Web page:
• I am willing to move to a smaller home, or am unable to stay in my current home.
    • I prefer to live on my own, or do not have a relative or friend with whom I can live.
    • I no longer feel safe in my home.
    • I feel isolated in my home.
    Independent Living elder lady watering plants

    Daily Living

    • I need help getting in and out of the bathtub or taking a bath or shower.
    • I need help getting dressed.
    • I need assistance with personal grooming.
    • I get my medicines mixed up or can't remember when to take them.
    • I can no longer cook or need help preparing meals.
    • I can no longer drive or can only drive very short distances.
    • I do not have family or friends nearby if I need help with daily tasks.
      • If all or most of the Independence statements apply to you, but not the Daily Living statements, then independent living may be a good option for you. This includes independent living in Continuing Care Retirement Communities that let you transition to a higher level of care when you need it. Since you are still very independent and don't need daily help or nursing care, you might also want to consider these options:
        • Active adult homes
        • Senior apartments
      • If most or all of the above Independence and Daily Living statements apply to you, and you do not need regular nursing or medical care, then consider these options:
        • Assisted living
        • Companion care
        • Non medical home care
      • If most or all of the above Independence and Daily Living statements apply to you, and you ­also need regular nursing or medical care, then consider these options:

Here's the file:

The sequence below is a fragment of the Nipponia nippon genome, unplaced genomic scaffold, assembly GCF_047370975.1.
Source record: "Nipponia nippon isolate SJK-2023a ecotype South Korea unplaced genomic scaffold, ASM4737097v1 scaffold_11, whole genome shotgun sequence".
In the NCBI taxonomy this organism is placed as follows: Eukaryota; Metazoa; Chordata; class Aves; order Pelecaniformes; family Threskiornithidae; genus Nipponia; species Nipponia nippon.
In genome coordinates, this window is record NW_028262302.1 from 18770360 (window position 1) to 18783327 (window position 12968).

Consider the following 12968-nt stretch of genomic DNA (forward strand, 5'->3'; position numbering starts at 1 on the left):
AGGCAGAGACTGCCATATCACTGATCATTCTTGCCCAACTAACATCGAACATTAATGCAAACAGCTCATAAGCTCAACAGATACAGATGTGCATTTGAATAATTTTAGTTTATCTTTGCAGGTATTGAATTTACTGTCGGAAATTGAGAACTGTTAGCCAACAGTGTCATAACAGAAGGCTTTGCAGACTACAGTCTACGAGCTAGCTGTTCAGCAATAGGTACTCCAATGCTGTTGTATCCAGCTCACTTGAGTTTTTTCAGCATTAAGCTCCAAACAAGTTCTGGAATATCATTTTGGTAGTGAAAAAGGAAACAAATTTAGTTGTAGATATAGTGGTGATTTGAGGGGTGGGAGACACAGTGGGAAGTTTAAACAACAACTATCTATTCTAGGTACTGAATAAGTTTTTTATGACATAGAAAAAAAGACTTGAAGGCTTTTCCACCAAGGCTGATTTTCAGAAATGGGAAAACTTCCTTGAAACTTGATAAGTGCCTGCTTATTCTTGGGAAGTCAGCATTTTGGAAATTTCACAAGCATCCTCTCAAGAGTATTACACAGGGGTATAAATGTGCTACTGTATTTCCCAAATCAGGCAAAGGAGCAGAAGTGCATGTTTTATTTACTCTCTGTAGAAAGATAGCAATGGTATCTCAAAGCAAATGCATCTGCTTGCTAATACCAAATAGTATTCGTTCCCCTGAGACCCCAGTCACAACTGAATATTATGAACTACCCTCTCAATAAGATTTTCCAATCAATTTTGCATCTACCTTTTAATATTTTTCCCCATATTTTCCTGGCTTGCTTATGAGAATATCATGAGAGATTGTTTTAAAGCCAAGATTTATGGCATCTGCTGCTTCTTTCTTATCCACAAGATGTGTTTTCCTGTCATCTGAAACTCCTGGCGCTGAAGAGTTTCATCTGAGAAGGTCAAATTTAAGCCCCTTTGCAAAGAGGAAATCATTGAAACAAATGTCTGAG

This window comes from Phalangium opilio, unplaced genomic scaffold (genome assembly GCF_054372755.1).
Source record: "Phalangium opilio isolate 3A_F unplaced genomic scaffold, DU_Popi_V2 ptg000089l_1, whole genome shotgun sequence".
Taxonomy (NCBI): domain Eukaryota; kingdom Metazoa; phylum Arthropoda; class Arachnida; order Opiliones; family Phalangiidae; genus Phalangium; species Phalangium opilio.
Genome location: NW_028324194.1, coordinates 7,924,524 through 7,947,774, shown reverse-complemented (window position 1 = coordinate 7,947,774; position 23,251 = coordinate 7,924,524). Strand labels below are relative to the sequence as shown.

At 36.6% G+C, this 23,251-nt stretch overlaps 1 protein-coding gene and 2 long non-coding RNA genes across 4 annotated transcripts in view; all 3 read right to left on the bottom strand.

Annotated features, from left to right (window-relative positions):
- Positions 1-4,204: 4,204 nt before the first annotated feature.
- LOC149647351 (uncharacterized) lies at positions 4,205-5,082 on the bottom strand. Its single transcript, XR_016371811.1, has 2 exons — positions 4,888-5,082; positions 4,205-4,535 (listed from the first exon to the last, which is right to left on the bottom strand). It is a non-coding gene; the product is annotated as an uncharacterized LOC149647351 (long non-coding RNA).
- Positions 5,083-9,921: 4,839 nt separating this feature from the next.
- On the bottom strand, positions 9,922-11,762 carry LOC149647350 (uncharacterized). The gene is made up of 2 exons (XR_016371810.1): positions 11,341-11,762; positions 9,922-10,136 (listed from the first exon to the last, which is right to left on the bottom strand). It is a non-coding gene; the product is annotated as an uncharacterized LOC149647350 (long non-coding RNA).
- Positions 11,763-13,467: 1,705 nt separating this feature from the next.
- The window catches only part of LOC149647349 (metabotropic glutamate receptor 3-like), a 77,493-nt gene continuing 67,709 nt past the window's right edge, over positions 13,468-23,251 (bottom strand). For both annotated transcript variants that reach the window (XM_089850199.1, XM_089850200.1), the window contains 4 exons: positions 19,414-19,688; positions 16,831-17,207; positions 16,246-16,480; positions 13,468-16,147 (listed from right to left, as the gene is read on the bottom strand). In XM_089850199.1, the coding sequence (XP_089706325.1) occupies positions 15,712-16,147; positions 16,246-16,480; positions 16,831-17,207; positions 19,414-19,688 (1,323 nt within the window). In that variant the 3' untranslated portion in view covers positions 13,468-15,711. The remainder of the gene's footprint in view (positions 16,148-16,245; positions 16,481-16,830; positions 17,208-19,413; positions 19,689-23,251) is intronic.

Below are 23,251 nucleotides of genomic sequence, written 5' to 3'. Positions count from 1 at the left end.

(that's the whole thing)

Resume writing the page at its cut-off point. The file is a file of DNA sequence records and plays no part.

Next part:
• Skilled nursing care if you can't stay in your home
        • Medical home health care if you want to stay in your home
    Is Independent Living Right for Me?

    What to Expect from Independent Living?

    Lifestyle

    Most independent living communities have group dining areas, common areas, clubhouses or other recreation areas where you can enjoy the company of other residents.

    If you enjoy being around others, you will also have plenty of chances to do so with daily organized activities, such as:

    • Shopping sprees and other trips
    • Concerts and entertainment
    • Tai chi, yoga and other fitness activities
    • Card games and billiards
    • Religious services
    • Arts and crafts sessions

    You can come and go as you like, and still remain as close as you want with your family. Since you have your own private home in the community, you can usually have visitors when you like, and they can even stay overnight. Some independent living communities also allow pets.

    Services

    There are basic services which are typically included in your monthly fees. Typical services include:

    • Home maintenance
    • Housekeeping
    • Laundry Services
    • Meals
    • Transportation

    Costs

    Costs of independent living can vary greatly depending on:

    • Community location and amenities
    • Type and size of residence
    • Location of the residence within the community
    • Other factors

    Introduction to Raleigh, North Carolina and Surrounding Areas